As the Christmas season inevitably approaches, and with it Christmas-themed shows are brought to the stage, there is a general feeling this year that the mood with which the theme is approached is mainly going to be characterised by dark irony. This is not at all a bad thing; if there is a risk surrounding the collective experience of Christmas is that of a cleaned-up, overly soppy take on a festivity that inevitably dips into the rhetoric of good feelings. Cheer, on stage for the Christmas slot at the Other Room at Porter’s, engages precisely with this matter – with both sides of it. It does so precisely with dark irony, and with some bold narrative choices and interesting ideas. The concept of a society in which Christmas celebrations are a luxury to be acquired through a special licence, and there is therefore a market for festive contraband, is a clever satire on consumerism and the increasing social divide of our time, and a premise that could lead to a variety of different realisations: one comes out of the play, in a sense, with a curiosity for other possible tales that could be told in this universe. Similarly, the concept of a drug being developed that simulates the experience of Christmas cheer and the way it makes you feel – the play is named after that – is ingenious and brave: having characters do drugs on stage throughout the narration certainly establishes a specific kind of mood and evokes an intriguing, darkly comedic atmosphere. In a sense, the framing of the story comes close to something like what would be Irvine Welsh’s take on Christmas.
Both performers lend charm and believability to their characters and their interactions, though one of the protagonists – Todd, the down-on-his-luck barman trying to get himself a Christmas licence by any means necessary – is far easier to identify and empathise with, in spite of the writing’s great effort to make both not only credible, but relatable. It can be different to empathise with the pains of the privileged, and the text itself calls this out, displaying an awareness of the issue that will inevitably make the character of Jules feel more distant to the audience. As the stage chemistry between the performers is good and their interactions are credible, the show is at its best when it lets its message simply seep through and become apparent through the interplay of its characters. There are moments in which the writing feels the need to spell out its social message more clearly, and those are also the moments in which its impact decreases and with it its relatability. Because of the great strength of its premise, the fact that its characters are well-rounded, and the interesting nature of its universe, Cheers is one of those productions that benefit the most from subtlety and a tongue-in-cheek approach, and the blunter sections suffer somewhat when compared with the rest.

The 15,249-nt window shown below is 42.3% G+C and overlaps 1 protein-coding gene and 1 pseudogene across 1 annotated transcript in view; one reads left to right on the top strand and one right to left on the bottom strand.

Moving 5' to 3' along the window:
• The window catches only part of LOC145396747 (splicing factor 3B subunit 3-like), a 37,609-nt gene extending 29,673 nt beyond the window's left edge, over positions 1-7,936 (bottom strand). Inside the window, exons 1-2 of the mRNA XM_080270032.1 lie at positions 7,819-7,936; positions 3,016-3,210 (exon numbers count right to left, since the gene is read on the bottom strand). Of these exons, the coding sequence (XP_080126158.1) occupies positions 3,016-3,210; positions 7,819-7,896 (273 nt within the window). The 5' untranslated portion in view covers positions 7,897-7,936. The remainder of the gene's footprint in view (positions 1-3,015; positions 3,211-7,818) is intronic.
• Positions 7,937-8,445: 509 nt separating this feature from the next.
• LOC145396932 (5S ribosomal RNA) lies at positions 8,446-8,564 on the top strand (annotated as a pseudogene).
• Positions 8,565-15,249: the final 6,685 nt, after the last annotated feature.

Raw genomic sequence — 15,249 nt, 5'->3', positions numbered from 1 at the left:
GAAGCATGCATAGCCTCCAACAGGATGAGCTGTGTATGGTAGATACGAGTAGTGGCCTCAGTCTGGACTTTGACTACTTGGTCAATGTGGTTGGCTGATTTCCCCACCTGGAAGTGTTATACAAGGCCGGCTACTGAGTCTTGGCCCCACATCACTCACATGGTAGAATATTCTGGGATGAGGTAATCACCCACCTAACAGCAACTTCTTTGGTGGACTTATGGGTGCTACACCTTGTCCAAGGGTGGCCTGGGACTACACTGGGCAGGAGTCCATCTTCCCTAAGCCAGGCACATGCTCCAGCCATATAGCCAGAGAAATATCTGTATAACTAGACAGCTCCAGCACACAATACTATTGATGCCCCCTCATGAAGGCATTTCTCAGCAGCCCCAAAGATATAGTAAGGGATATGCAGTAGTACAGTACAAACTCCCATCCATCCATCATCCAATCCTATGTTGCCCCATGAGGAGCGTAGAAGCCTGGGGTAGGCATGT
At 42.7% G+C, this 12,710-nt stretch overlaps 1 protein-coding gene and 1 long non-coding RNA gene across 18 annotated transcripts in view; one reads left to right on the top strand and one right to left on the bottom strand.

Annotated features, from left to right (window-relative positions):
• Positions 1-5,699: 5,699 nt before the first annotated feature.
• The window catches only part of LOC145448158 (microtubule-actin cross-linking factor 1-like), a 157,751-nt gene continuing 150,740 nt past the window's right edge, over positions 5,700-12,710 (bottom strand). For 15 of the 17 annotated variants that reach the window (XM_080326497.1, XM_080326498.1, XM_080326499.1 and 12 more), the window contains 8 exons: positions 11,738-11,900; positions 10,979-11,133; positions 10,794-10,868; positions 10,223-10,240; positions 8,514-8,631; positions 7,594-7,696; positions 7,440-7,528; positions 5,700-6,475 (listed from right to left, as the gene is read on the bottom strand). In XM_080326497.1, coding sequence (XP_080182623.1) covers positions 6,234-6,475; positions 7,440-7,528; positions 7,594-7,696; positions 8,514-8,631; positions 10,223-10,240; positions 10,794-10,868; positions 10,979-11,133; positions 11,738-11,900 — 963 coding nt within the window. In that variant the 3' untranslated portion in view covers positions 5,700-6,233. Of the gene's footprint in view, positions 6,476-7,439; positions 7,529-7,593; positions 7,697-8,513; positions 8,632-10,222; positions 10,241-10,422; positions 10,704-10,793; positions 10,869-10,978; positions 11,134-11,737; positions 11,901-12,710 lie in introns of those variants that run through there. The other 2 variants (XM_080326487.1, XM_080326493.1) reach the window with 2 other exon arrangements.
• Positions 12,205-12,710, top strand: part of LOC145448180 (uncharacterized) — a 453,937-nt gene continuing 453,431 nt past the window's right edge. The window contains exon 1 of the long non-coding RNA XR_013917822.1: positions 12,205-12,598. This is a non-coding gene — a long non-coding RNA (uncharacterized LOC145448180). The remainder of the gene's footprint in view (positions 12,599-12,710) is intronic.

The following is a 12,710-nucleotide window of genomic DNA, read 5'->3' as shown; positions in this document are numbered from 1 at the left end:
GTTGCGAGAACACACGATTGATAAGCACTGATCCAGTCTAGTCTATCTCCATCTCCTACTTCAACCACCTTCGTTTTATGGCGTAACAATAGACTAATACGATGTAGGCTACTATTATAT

Similarly, the play suffers at times from some sections being excessively drawn out; one has the feeling that it would be more incisive and impactful if its running time was cut somewhat, and the more confrontational moments between the two characters shortened into more direct but more cutting exchanges. Where the narration is tighter, the play works like clockwork: it is genuinely funny, intriguing, endearing, capable of capturing its audience’s attention. When its pace loosens up, it fall into the temptation of addressing its underlying social concerns in somewhat too blunt a fashion, that ends being less effective than the sections in which the allegorical possibility of the play’s setting are fully exploited.
As someone who very much dislikes the more public manifestations of Christmas cheer, enjoys dark humour, and greatly appreciates the ability of a play to tread onto more uncomfortable ground, I still found Cheer an excellent approach to the Christmas season, and a good way to reflect about what it is exactly that we are doing with our tinsel and carols and log fires. The idea of a Christmas dystopia is in itself worthy of praise. While the play would benefit from being tighter and perhaps faster-page, it is an unconventional approach to the subject and one that is thoughtful without being soppy. Whoever’s looking for a Christmas show of a different kind than usual will not be disappointed with it.
Until December 15
Image: Tess Seymour